Looking at my exit point I’ll gently start to open the throttle, and accelerate swiftly on my way, gradually becoming fully upright when the corner ends. When running through left-handers, my technique is similar, except as I like to ride towards the centre of the road, I’d normally be already in position on the approach.

I mentioned pushing (or pulling) on the bars to aid cornering, which is of course counter-steering. This is something I get asked about regularly and I usually have a fairly straight-forward answer. Like weighting the foot pegs, it is good to be aware of counter-steering as it can enhance cornering and sometimes get you out of some potentially dangerous situations. Believe me, we do it every single time we ride our bikes otherwise we would only ever go in a straight line. Which would be very boring. So don’t spend too much time worrying if you should or shouldn’t use counter steering, just enjoy your riding. 

Other techniques I use on the road to ease me safely into and around corners is engine braking and use of the rear brake. If I find I’m approaching a bend with too much speed, I’ll click back an extra gear and feed the clutch in gently. This is safer than risking losing the front with too much front brake or having the back lock up using the rear brake.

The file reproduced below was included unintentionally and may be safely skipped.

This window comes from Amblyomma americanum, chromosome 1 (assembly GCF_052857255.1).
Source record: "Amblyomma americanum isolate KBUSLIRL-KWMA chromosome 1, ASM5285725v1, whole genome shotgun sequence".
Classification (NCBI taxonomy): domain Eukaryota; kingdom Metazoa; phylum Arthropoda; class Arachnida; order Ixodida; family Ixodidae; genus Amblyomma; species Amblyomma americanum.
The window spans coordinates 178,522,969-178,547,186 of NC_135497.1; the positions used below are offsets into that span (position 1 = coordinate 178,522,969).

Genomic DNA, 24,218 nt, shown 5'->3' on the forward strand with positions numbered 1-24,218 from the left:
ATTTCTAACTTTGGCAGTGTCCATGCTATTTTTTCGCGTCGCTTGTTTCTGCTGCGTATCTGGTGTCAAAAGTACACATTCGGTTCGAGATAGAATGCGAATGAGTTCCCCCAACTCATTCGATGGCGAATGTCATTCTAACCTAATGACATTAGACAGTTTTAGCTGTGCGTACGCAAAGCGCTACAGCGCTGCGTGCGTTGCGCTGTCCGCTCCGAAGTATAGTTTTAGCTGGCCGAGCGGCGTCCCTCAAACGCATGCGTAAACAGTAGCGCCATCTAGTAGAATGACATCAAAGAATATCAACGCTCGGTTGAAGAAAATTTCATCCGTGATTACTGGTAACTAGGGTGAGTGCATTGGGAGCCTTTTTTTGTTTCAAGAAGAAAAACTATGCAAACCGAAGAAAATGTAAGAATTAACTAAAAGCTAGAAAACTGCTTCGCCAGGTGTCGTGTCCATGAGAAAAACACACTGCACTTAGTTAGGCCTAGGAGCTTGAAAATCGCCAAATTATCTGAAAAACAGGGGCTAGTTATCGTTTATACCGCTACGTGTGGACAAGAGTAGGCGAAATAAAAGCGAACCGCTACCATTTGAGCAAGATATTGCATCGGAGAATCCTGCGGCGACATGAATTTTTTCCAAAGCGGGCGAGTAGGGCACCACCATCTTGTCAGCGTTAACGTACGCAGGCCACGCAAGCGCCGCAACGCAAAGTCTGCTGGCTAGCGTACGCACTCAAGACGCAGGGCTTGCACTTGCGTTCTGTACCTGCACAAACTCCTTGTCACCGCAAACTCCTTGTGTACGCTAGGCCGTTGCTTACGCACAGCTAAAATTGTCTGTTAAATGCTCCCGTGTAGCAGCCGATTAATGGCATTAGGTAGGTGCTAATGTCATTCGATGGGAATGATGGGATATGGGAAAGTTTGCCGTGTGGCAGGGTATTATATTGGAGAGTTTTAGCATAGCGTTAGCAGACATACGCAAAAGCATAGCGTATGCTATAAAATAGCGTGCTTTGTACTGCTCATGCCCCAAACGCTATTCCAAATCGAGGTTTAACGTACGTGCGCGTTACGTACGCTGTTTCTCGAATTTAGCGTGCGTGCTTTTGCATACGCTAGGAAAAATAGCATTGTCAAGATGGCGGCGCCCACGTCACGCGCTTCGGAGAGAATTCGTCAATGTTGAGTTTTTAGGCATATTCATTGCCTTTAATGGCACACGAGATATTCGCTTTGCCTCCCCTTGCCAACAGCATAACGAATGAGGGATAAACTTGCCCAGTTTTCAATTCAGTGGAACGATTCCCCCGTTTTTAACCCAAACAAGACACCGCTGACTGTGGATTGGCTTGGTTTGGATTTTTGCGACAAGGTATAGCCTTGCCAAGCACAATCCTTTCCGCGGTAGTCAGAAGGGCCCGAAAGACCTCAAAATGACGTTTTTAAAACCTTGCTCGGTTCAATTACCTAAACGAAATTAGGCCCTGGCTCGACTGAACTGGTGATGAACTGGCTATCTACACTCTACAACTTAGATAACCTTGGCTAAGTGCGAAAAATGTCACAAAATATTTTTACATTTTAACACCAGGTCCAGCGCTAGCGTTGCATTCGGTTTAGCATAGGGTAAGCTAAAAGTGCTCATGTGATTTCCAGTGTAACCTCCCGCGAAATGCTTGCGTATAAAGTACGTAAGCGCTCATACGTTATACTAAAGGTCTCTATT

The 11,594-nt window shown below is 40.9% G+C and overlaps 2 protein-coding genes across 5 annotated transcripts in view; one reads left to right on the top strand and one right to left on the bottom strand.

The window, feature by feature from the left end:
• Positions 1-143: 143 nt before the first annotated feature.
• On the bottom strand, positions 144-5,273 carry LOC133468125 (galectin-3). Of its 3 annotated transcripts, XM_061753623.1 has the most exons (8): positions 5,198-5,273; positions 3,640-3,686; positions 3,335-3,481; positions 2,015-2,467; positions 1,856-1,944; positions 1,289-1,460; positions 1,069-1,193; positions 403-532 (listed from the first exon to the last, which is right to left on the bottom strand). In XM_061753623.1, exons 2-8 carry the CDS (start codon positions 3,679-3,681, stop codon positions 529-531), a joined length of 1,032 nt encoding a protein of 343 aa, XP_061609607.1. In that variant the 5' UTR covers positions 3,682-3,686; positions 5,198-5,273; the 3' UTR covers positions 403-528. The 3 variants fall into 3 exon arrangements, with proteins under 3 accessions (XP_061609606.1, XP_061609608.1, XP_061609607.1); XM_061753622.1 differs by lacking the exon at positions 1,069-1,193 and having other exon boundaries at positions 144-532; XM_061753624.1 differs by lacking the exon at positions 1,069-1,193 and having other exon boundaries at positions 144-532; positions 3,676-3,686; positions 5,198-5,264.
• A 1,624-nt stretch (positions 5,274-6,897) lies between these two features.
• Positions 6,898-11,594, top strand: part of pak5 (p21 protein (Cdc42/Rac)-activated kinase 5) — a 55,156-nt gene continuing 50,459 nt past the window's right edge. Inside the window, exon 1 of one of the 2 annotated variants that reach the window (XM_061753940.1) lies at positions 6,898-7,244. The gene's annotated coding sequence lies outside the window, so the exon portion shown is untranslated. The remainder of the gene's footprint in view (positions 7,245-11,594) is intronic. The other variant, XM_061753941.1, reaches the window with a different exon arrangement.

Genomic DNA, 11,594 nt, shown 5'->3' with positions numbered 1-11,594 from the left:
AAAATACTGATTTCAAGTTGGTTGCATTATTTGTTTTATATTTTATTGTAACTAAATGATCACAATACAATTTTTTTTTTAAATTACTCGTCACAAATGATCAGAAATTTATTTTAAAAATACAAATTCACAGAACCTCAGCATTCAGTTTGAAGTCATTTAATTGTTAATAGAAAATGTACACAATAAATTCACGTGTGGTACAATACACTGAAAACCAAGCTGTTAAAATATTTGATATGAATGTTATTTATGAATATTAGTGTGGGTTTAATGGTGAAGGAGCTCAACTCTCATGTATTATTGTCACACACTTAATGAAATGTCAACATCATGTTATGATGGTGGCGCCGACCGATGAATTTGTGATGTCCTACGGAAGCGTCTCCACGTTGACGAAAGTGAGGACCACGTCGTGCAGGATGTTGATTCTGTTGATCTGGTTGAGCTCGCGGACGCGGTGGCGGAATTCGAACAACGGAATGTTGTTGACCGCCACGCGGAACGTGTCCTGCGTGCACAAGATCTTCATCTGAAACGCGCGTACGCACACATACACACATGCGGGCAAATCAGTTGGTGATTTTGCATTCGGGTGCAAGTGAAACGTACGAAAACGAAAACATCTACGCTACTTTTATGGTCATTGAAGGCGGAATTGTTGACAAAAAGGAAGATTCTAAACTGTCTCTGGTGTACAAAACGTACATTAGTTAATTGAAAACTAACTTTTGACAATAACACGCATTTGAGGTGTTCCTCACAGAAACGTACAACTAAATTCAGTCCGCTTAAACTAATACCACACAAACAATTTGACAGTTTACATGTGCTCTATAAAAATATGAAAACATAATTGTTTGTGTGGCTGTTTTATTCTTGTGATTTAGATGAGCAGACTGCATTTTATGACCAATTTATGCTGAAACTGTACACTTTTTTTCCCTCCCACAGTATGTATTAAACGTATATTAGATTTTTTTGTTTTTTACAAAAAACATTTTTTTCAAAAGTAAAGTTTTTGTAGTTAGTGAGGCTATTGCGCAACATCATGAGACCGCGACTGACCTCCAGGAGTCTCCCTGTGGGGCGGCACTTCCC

Once I’m in a turn however and I find I’m drifting wide then I’ll happily use some rear brake to bring me safely back into line. It goes without saying good tyres, tyre pressures and suspension settings are crucial for good cornering. If you have tyres that spend all their life doing motorway miles and are flat across the crown don’t expect them to want to lean over down country lanes! Also if your suspension is knackered and has lots of bounce without any damping you’d better hang on tight as your bike will be ignoring where you want to go and doing its own thing. I’d recommend standard front settings and a slightly stiffer rear end as a good compromise for sharp handling on our roads.

So that’s my basics for cornering but as always being smooth with your throttle, brakes and body movement is key. As four-times 500cc World Champion Eddie Lawson once said to me when a 747 pilot landed our plane without anyone waking up “that’s the way I’d have done it.”

Niall’s cornering

Before you go

  • Check tyre pressures!
  • Set-up your bike so the the rear is slightly stiffer than stock, leave the front as it is

On the road

  • Be smooth at all times. If you’re all over the place the bike will be unbalanced before you even enter the corner ahead
  • Stay out of the gutter, it’s full of road crap and squirrels
  • Roll off the throttle, move forwards and shift weight towards the inside at the same time to initiate turn
  • If you’ve gone in too hot don’t panic, just add pressure to the inside handlebar to aid counter-steer
  • It’s better to be in too high a gear than too low a gear on the approach to a corner

Things to practice

  • Play with counter-steering until you fully understand it, but don’t get bogged down with it.
  • Use the rear brake to steady the bike mid-corner if it’s really bumpy. You can have the rear brake on and be on the throttle at the same time
  • Feed in the clutch gently to avoid rear-tyre hop